tick bite fever

What is tick bite fever?

Tick bite fever is caused by a bacterial infection transmitted by ticks. This condition occurs in many areas of the world and is often known by a variety of names  

What causes tick bite fever?

The organism that causes tick bite fever belongs to the Rickettsial family of bacteria. There are a number of different species of Rickettsia. These organisms are relatively small and are only able to survive inside cells. They are found in certain wild and domestic animals, and ticks acquire the organisms when they feed on these animals. When the tick bites a human, the bacterium is transmitted in the saliva. In South Africa, the cause of tick bite fever is either R. conorii or R. africae.  

How do you catch tick bite fever?

As mentioned above, the organisms are transmitted in the saliva of an infected tick when it bites humans. Alternatively, if the tick is crushed on your skin, the Rickettsia may be able to enter through a small abrasion. Being bitten by ticks usually occurs in rural or wilderness areas i.e. when you are out camping, hiking in long grass etc. The ticks that are able to harbour the organism belong to the Amblyomma, Dermacentor or the Rhipicephalus family of ticks.  

Symptoms and signs of tick bite fever

The incubation period (the period between being infected and displaying symptoms) is about five to seven days. Symptoms can vary, depending partly on the organism involved and the age and underlying health status of the patient.

The typical triad of symptoms includes fever, severe headache and a rash. There is often an eschar at the site of the tick bite. This is a black mark that looks like a small ulcer (2-5mm in diameter) with a black centre or scab. It may look something like a spider bite. The eschars can be single or multiple and can sometimes be very difficult to find. The eschar usually appears once the fever appears, as does the headache and malaise (general feeling of ill-health). Lymph nodes near the eschar may be enlarged.  

A rash is usually, but not always, present. It generally consists of small red marks (macules) on the skin, sometimes raised slightly above the surface. It typically starts on the limbs and spreads to the trunk, and can involve the entire body, including the palms of the hands and soles of the feet.  

What is the outcome of tick bite fever?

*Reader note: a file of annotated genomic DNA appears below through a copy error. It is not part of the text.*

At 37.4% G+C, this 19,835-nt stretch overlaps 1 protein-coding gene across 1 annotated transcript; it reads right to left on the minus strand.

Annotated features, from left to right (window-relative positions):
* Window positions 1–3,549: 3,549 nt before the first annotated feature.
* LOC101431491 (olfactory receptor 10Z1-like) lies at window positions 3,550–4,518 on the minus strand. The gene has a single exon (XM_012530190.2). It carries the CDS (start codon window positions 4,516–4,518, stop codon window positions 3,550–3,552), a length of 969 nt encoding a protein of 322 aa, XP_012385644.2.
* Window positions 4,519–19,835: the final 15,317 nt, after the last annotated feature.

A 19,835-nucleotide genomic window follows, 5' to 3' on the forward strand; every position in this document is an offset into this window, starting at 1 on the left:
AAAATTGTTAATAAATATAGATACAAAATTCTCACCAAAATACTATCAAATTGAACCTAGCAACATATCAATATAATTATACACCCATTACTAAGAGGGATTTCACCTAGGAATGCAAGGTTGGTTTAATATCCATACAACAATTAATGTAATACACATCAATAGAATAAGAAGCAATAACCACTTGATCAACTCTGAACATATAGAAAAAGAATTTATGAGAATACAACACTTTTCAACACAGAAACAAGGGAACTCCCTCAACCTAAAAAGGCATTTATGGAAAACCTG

African tick bite fever is usually mild, and death and serious complications are very uncommon. Complications can include encephalitis, pneumonia and damage to the brain and heart.  

How is tick bite fever diagnosed?

The diagnosis is suggested by a history of typical symptoms in someone with possible recent exposure to ticks. i.e. someone who had been hiking or camping in a rural or wilderness area. The presence of the rash and an eschar is a very strong diagnostic sign for tick bite fever. Some other conditions that may be confused with tick bite fever are meningitis, malaria, measles and German measles.

Because the organism lives inside cells, it is very difficult to culture it in a laboratory, and this isn’t routinely offered as a diagnostic test. Antibodies to the bacteria can be detected in the blood, and these can be looked for in the laboratory. However the tests may only become positive after a couple of weeks, so while they may help to confirm a diagnosis, they are not always immediately helpful early on in the infection. If you have typical symptoms of the infection, and a history of possible exposure to ticks, your doctor may decide to treat you before results of the serological tests are known. 

How is tick bite fever treated?

Some forms of tick bite fever are fairly mild and self-limiting – people may get better on their own without specific treatment. This can take up to two weeks however, and treatment with an antibiotic can shorten the duration of symptoms and reduce the chance of a serious side effect. In severe cases, antibiotic therapy is more important, and can be life saving. The antibiotic doxycycline is the preferred agent for treating tick bite fever. Alternatives include chloramphenicol, and ciprofloxacin.  

Can tick bite fever be prevented?

The easiest may to prevent tick bite fever is to avoid being bitten by ticks. Avoiding rural or wilderness areas where ticks are likely to occur is one way to achieve this, but not a great

solution if you enjoy hiking and camping. Other measures are generally common sense, such as wearing insect repellents and long trousers and sleeves. There is no vaccine against tick bite fever, and taking prophylactic antibiotics (as one does for malaria) has never been shown to be effective or necessary.

http://www.mediclinic.co.za/corpnews/articles/Tick%20Bite%20Fever%20180405.htm
 

yes, that’s what WE BOTH had. we have definitely been africanly baptised… BY A TICK!

3 Comments»

  Greet wrote @

doesn’t seem fun…
But it beats malaria
I’m happy you both feel better
by the way: i’m proud to annonce that the summer is slowly coming to antwerp. You know how it goes… everybody outside, all faced to the sun… Didn’t ate an icecream though…

Take care… and hear you soon!
x

  miss portugal wrote @

save the ice cream for me.
we’re feeling much better here, and back to work, work, work! thankfully because staying at home isn’t fun at all.
i remember the days when i just left the office to go have coffee with u! that beat any disease!

  vicky wrote @

Oi!!
Ainda bem que já estão a recuperar!!
Beijoka grande para os dois!!

vicky**


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